The fate of Malaysian opposition leader Anwar Ibrahim could be decided today as a Malaysian court continues to hear an appeal against a sodomy conviction and five-year prison term which many people regard as politically motivated.
A ruling against Mr Anwar, 67, could end his political career and inflame tension after opposition gains in a general election last year raised the possibility of a genuine challenge for the ruling party that has held power in multi-ethnic Malaysia since 1957.
A court convicted Mr Anwar in March of sodomising a former political aide and sentenced him to five years in prison.
One of Mr Anwar’s lawyers told the court this week that the defence argument that Mr Anwar was a victim of a “political conspiracy” had not been seriously considered in previous hearings.
His lead lawyer, Gopal Sri Ram, said the March verdict was handed down without “the strictest of scrutiny”. “There has been a miscarriage of justice,” he added.
In the mid-1990s, Mr Anwar was the ruling UMNO party’s rising star before he fell out with then premier Mahathir Mohamad. He was sacked in 1998 and then campaigned against corruption and nepotism and led a nationwide “reformasi” (reform) protest movement before he was jailed in 1999 for corruption.
In 2000 he was convicted of sodomy for the first time, but the conviction was overturned in 2004. He was released from prison and returned to politics as head of a revitalised opposition whose showing in a 2008 election deprived the ruling coalition of its traditional two-thirds majority in parliament. The majority of Prime Minister Najib Razak’s UMNO-led alliance was cut further in the 2013 election.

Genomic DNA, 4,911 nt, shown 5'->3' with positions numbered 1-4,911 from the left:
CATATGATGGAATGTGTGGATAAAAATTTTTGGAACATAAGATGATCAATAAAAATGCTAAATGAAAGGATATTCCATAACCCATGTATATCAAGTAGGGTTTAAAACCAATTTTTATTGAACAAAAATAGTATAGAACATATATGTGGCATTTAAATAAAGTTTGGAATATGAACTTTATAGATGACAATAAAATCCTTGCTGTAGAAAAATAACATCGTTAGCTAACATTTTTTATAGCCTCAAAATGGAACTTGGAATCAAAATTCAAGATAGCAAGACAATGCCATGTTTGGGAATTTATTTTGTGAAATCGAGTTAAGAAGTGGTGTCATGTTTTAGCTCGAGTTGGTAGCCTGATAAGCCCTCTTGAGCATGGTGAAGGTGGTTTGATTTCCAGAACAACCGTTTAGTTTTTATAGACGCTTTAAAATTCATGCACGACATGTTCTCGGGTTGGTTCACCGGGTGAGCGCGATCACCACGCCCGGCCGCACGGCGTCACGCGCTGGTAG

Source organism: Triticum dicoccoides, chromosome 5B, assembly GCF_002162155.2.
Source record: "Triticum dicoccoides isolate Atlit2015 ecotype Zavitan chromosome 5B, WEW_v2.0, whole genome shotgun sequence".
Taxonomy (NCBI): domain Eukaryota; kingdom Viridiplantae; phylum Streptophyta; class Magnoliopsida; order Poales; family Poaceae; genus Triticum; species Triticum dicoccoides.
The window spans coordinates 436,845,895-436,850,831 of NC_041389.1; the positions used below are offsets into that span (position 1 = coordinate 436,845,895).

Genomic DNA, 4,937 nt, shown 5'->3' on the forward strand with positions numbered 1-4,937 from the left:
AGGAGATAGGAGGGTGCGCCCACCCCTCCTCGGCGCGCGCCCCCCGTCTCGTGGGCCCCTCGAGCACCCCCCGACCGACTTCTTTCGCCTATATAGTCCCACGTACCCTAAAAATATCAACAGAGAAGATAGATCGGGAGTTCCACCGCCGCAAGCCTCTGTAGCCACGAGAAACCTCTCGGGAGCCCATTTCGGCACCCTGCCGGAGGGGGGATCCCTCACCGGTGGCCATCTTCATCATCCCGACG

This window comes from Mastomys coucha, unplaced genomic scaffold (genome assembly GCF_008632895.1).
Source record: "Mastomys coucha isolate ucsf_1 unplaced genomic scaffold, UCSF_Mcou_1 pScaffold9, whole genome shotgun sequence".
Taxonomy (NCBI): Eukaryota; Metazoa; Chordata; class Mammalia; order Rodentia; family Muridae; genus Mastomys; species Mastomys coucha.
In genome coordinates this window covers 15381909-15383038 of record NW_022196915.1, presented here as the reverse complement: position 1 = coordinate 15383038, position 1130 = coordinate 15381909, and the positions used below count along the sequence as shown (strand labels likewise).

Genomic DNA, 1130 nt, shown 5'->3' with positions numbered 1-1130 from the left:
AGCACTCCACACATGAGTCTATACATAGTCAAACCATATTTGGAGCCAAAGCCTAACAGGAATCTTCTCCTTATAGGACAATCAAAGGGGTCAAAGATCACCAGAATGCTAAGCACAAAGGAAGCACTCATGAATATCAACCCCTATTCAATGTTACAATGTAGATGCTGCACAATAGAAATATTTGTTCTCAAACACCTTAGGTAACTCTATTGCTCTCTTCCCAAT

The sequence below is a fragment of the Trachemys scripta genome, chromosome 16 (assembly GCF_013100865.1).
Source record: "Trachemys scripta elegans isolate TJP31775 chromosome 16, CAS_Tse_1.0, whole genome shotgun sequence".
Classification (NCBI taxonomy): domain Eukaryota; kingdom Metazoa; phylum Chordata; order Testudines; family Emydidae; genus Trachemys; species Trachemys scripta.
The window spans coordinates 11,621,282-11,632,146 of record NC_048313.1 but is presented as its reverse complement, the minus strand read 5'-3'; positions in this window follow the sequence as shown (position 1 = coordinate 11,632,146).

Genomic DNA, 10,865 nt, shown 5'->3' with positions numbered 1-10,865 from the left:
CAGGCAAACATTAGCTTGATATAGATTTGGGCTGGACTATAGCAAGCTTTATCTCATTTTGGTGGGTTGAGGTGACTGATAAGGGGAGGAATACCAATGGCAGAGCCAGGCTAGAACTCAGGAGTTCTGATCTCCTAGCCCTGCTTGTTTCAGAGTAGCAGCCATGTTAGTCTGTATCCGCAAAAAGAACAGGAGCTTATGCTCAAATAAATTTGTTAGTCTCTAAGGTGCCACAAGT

If Mr Anwar loses the appeal, he faces a return to jail and would be barred from contesting the next general election that must be held by 2018. He could go abroad to avoid the possibility of jail, but said: “This is my country and I cannot imagine leaving. It’s a tough choice. Imagine at my age having to go back to prison.”
Human Rights Watch called last week on the government to end the “politically motivated prosecution”. This view was backed by Amnesty International. “The ‘sodomy’ charges against Anwar Ibrahim are clearly politically motivated and a blatant attempt by the Malaysian authorities to silence and undermine a critical voice,” said Richard Bennett, the group’s Asia Pacific director.
A ruling against Mr Anwar would anger his supporters, who could take to the streets. His departure from politics would also be a setback for an uneasy three-party opposition alliance he leads.
Mr Anwar’s daughter, Nurul Izzah, said earlier that her father’s jailing would pose a test for the alliance. “You’re talking about the man who is a unifying factor no longer being there. He drove the coalition together,” Ms Anwar said.